If you forget to take a dose of orally disintegrating alprazolam, simply take it as soon as you remember and continue with your regular schedule. If it is almost time for your next dose, however, skip the one you missed. Do not take a double dose.
How Does Orally Disintegrating Alprazolam Work?
Orally disintegrating alprazolam belongs to a group of medications known as benzodiazepines. Like all benzodiazepines, orally disintegrating alprazolam binds to benzodiazepine receptors throughout the central nervous system (CNS). When binding to these receptors, this drug enhances the action of a brain chemical called gamma-aminobutyric acid (GABA).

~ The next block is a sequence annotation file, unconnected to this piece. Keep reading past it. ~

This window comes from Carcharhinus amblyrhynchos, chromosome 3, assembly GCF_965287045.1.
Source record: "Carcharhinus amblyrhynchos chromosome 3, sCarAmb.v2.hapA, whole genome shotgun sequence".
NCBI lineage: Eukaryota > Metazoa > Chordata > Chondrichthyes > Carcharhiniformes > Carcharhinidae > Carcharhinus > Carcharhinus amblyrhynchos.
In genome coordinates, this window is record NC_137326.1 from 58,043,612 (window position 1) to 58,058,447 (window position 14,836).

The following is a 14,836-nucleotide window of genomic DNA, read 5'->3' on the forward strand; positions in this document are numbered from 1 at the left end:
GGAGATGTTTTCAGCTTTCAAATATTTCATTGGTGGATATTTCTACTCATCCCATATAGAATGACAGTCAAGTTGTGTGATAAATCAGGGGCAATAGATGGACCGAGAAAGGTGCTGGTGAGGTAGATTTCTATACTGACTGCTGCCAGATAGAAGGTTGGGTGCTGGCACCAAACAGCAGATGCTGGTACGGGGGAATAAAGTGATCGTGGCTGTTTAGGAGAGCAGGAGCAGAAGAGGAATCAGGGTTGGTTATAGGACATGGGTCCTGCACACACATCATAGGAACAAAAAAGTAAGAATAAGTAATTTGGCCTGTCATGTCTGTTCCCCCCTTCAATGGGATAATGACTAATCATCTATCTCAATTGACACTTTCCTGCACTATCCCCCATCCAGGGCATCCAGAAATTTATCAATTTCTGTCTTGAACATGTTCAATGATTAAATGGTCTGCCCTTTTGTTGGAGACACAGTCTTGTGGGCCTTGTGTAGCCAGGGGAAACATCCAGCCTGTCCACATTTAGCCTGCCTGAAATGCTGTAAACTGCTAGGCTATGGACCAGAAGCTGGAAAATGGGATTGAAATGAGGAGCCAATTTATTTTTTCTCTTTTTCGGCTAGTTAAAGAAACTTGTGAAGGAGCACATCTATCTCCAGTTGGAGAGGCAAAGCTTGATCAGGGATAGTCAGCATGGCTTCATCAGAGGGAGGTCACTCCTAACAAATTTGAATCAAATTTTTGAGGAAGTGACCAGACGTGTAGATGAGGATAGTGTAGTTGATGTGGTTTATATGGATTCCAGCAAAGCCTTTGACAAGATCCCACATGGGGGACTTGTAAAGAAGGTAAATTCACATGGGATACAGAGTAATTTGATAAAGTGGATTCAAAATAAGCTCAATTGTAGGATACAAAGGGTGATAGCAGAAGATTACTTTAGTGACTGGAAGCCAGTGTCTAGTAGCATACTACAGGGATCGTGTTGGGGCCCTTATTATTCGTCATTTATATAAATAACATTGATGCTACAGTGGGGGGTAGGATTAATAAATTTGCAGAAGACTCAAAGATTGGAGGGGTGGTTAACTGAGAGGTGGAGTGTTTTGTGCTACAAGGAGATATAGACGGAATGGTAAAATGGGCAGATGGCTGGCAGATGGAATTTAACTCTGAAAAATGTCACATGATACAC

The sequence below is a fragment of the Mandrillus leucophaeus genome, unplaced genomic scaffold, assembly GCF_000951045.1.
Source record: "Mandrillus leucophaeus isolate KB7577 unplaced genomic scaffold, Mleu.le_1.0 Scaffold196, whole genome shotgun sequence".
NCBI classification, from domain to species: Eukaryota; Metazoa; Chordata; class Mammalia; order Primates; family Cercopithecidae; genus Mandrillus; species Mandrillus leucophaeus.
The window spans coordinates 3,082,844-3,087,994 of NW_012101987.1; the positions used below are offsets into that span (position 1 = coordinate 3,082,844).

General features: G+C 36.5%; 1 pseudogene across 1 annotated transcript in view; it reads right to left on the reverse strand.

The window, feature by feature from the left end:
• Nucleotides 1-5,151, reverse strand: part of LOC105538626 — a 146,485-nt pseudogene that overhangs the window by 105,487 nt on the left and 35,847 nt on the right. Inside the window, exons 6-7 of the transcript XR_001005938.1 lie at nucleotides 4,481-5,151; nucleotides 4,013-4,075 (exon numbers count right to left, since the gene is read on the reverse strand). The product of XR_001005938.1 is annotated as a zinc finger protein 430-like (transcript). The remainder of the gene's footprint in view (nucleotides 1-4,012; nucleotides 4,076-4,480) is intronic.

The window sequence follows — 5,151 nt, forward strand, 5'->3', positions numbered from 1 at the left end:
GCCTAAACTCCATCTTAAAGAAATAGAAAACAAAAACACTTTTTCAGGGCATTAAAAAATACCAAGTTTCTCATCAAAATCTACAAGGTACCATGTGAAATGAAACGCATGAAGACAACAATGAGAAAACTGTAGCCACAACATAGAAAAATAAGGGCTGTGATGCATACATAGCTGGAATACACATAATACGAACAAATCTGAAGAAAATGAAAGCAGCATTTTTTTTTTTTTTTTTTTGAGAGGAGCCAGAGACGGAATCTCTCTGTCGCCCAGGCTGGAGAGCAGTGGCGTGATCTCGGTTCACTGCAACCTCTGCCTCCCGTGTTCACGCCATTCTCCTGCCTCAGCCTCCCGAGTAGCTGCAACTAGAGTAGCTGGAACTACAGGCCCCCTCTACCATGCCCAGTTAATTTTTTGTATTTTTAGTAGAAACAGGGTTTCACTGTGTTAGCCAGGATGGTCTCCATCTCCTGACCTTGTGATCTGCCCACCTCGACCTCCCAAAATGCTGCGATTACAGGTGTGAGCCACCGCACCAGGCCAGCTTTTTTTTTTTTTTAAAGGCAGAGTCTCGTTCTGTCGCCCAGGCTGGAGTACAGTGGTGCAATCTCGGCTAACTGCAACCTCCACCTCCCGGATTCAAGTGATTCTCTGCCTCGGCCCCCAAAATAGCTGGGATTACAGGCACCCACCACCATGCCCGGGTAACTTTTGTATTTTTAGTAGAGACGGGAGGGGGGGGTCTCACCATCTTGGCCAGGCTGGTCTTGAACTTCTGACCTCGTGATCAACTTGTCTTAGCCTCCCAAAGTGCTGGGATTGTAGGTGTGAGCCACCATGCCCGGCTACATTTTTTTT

GABA is an inhibitory brain chemical, which means it slows down or blocks nerve signals in the brain. Orally disintegrating alprazolam, and other benzodiazepines, help GABA to more effectively slow down nerve signals. This is why benzodiazepines are known as mild tranquilizers, sedatives, or central nervous system depressants (CNS depressants).
Benzodiazepine receptors are located in many areas of the brain and spinal cord. Therefore, benzodiazepines produce a variety of effects in the body, including:
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National Library of Medicine (US). Drugs and Lactation Database (LactMED). NLM Web site. Available at: http://toxnet.nlm.nih.gov/cgi-bin/sis/htmlgen?LACT. Accessed February 15, 2011.
National Library of Medicine (US). Hazardous Substances Data Bank (HSDB). NLM Web site. Available at: http://toxnet.nlm.nih.gov/cgi-bin/sis/htmlgen?HSDB. Accessed February 15, 2011.
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